This short NYT piece laments the loss of eye contact in modern life. As a former Brooklyn resident, the complaint certainly resonates. Particularly in public places, people look up, down, to the side -- anywhere but directly at someone else. Eye contact is indeed one of the "casualties of modern life."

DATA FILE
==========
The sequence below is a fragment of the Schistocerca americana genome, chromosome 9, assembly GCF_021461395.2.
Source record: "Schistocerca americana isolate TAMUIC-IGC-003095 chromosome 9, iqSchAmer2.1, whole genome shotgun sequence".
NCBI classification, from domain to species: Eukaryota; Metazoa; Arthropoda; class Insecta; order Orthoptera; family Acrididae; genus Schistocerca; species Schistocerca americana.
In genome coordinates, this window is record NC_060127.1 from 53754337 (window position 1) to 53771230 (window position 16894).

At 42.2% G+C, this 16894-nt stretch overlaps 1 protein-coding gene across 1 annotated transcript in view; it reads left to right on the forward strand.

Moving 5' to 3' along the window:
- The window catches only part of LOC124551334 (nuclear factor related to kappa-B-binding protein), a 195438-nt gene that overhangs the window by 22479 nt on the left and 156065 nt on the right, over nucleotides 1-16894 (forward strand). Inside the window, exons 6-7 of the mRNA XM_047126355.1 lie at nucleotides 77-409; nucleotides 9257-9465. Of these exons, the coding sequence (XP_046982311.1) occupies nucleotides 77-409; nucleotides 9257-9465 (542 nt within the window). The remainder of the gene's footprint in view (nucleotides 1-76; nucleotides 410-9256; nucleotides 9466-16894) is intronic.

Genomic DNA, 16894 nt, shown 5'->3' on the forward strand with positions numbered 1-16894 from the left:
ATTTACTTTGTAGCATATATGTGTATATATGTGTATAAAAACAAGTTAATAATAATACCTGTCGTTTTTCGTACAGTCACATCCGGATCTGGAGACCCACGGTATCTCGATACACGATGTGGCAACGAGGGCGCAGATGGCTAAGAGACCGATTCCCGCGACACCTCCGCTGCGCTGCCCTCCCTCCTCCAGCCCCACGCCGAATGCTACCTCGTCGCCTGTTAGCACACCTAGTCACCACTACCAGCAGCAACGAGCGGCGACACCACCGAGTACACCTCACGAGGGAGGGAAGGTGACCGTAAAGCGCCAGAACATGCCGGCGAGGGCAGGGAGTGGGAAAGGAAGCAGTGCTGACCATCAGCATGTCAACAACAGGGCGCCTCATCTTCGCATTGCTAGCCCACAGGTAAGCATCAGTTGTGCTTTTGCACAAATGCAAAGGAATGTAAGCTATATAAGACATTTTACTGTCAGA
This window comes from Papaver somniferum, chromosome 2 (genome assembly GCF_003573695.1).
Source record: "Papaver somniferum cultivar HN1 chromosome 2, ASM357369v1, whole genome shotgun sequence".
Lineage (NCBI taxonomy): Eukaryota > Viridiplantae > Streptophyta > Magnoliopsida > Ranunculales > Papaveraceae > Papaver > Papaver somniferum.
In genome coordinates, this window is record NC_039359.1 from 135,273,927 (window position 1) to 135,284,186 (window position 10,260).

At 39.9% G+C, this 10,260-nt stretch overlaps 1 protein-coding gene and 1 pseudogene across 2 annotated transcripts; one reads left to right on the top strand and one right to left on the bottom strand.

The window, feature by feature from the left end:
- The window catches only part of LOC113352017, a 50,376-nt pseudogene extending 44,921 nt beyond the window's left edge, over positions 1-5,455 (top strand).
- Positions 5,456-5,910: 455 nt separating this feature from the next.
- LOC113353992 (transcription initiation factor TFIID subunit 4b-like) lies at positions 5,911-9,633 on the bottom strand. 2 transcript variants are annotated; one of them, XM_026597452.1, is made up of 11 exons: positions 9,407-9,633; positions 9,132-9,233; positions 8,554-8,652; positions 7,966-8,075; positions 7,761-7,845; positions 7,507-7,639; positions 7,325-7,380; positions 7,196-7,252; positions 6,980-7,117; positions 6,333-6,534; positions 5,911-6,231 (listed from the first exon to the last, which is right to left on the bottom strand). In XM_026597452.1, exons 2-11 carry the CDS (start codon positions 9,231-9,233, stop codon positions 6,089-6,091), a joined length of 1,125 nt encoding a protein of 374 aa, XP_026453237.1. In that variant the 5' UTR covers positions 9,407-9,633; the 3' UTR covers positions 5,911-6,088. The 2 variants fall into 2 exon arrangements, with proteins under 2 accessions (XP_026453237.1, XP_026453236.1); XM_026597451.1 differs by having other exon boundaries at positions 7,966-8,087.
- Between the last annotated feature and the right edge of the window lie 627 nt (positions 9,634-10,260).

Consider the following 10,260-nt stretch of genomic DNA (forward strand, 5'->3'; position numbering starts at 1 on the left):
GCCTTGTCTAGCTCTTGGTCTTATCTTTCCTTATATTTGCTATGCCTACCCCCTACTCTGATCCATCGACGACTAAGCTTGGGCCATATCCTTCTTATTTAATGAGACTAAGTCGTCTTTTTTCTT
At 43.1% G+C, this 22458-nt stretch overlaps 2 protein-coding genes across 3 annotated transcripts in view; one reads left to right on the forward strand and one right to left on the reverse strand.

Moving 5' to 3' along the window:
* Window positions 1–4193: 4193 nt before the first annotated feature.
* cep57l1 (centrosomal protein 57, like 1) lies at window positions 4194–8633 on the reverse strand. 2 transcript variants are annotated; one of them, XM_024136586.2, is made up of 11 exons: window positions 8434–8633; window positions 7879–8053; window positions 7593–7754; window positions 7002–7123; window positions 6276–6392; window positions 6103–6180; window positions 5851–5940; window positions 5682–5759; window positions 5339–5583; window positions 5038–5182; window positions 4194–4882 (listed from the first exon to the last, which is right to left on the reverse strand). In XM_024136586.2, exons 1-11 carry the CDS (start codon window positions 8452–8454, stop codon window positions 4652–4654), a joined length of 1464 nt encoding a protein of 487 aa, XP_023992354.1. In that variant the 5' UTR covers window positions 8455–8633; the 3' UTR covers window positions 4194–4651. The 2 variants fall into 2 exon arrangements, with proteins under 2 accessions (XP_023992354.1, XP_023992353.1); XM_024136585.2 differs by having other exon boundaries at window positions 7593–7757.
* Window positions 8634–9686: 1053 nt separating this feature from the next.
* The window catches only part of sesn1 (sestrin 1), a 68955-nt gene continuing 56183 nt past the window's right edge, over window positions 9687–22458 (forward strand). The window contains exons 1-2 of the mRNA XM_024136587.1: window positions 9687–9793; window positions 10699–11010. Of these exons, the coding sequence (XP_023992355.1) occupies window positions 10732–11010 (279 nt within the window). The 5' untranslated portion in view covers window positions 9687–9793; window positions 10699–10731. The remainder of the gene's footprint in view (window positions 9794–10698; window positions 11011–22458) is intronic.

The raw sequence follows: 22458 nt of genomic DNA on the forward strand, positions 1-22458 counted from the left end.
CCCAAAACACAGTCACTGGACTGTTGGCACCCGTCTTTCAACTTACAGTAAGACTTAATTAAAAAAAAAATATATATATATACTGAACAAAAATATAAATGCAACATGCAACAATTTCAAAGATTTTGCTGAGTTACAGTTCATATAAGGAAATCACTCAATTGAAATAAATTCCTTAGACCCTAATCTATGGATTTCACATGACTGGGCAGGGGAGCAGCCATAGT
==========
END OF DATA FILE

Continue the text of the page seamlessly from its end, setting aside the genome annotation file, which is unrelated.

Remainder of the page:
There are related casualties, some of which profoundly affect public speech. People seem less and less comfortable with and attuned to physical displays and contacts. Traditionally, one of the unique benefits of public spaces is that they made it more difficult to avoid or ignore speakers and messages. But with the rise of personal technologies, absent-presence (or present-absence) now seems common in public spaces. People traverse public ways encased in technological bubbles, complete with their own personal soundtracks. They are more difficult to jar, cajole, impress, distract, reach. To be sure, people have always been somewhat uncomfortable with physical and tangible speech and contention. But that very discomfort was an asset to speakers who otherwise could not be seen or heard. Virtual is increasingly the norm. It is a comfortable cocoon where only the speech we invite comes in. In "networked" public spaces, eye contact is not the only -- or even the most significant -- casualty.